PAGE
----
Morgan sustained a concussion in a preseason scrimmage and was sidelined for the Hornets’ first two games of the regular season.

“We missed him more than we thought we would,” Herndon said. “That’s when we started realizing how important Max is to us.”

Morgan settled in with a DB corps that also includes Lawon Blackwell, Donavan Corpening and Jadarius Wood during the regular season and has elevated his game during the playoffs. In Salisbury’s first-round wipeout of Mount Pleasant, Morgan scored a touchdown on a fumble return.

“(Linebacker) Jabril Norman just tore the ball out of a kid’s hands, and I was right there to scoop and score,” Morgan said. “I hadn’t scored a touchdown since the eighth grade when I was the running back for China Grove Middle.”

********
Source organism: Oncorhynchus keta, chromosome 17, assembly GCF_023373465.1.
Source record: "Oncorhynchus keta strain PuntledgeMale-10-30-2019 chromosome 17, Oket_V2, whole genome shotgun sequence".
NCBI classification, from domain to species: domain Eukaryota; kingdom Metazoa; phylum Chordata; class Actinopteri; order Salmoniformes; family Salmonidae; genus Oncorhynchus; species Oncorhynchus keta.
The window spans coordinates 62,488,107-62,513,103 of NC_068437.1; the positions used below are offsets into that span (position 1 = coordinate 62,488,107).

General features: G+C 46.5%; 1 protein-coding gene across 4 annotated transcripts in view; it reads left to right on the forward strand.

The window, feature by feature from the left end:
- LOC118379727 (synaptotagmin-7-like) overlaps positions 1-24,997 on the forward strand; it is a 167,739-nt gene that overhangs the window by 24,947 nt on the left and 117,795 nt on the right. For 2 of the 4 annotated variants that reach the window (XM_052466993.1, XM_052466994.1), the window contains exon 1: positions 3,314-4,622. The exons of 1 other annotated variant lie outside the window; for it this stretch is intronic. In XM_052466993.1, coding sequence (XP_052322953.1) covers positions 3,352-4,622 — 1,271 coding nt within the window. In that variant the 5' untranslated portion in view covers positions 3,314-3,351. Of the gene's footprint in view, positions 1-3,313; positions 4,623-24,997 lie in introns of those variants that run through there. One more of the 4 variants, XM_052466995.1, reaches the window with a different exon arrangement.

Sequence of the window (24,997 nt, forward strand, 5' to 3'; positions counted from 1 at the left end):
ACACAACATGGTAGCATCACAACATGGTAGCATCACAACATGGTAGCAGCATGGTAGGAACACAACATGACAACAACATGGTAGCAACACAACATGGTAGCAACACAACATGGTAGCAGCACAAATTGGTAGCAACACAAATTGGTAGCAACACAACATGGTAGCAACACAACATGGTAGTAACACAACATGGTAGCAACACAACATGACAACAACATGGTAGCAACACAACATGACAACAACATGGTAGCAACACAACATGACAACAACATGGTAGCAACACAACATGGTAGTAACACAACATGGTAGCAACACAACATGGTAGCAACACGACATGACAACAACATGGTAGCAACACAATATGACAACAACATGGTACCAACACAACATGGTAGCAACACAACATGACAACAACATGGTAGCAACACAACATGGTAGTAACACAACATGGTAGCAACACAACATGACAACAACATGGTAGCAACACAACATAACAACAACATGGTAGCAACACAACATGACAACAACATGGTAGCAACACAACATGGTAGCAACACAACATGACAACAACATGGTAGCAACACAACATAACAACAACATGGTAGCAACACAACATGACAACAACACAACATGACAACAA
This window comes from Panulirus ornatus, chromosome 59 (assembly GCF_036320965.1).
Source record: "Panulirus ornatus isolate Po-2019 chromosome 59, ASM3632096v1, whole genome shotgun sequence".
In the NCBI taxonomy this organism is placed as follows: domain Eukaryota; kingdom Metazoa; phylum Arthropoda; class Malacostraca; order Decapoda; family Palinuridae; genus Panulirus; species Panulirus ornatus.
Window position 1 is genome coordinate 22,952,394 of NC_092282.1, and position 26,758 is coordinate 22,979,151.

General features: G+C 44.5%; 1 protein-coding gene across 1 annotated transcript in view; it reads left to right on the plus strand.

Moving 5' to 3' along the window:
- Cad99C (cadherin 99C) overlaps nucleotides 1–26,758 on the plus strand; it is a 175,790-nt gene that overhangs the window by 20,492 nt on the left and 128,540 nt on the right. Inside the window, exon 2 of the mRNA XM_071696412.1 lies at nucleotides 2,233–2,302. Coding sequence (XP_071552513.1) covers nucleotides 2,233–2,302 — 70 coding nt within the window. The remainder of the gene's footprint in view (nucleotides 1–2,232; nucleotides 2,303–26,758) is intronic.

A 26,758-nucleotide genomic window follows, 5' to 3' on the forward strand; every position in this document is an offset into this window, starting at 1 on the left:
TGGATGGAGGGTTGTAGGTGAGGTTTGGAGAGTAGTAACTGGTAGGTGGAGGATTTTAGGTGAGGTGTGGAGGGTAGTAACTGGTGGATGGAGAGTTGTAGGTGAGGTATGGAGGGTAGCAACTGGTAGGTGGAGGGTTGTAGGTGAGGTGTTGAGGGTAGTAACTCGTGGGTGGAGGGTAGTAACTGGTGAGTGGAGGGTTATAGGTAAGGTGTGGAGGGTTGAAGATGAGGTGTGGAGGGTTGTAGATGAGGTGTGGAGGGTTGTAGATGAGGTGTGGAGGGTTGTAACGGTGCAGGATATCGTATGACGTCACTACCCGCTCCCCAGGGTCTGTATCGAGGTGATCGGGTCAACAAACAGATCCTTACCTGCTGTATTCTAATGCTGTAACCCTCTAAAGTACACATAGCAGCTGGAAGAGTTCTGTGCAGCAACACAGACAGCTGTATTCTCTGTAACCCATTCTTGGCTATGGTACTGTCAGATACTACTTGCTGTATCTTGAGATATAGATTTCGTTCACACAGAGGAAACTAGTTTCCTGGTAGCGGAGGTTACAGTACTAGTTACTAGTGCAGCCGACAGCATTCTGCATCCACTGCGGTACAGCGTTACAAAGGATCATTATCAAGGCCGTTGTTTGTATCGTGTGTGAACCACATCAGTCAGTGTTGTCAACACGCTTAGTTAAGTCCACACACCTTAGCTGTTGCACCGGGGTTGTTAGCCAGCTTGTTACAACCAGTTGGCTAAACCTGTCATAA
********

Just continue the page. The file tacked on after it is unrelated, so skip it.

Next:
In Round 2, Salisbury a faced a triple-option Washington team that was coming at the Hornets almost exclusively on the ground. Even the cornerbacks could think run on virtually every snap Washington took.

“Max did a great job in run support,” Salisbury head coach Brian Hinson said. “He had quite a few stops.”

Washington had been the No. 2 seed in the bracket, but film study quickly showed Hertford County’s Bears would present more problems. Hertford could run or throw almost equally well — 217 passing yards per game and 161 rushing yards per game. With that offensive mix, Hertford had thumped Salisbury’s fellow Central Carolina Conference teams Ledford and North Davidson in the first two rounds of the playoffs, winning both games by three touchdowns.

“They put 41 points on North Davidson and North Davidson won against us,” Morgan said. “That gets your attention, but we have a lot of confidence and belief in ourselves, We believe we have one of the best defenses around.”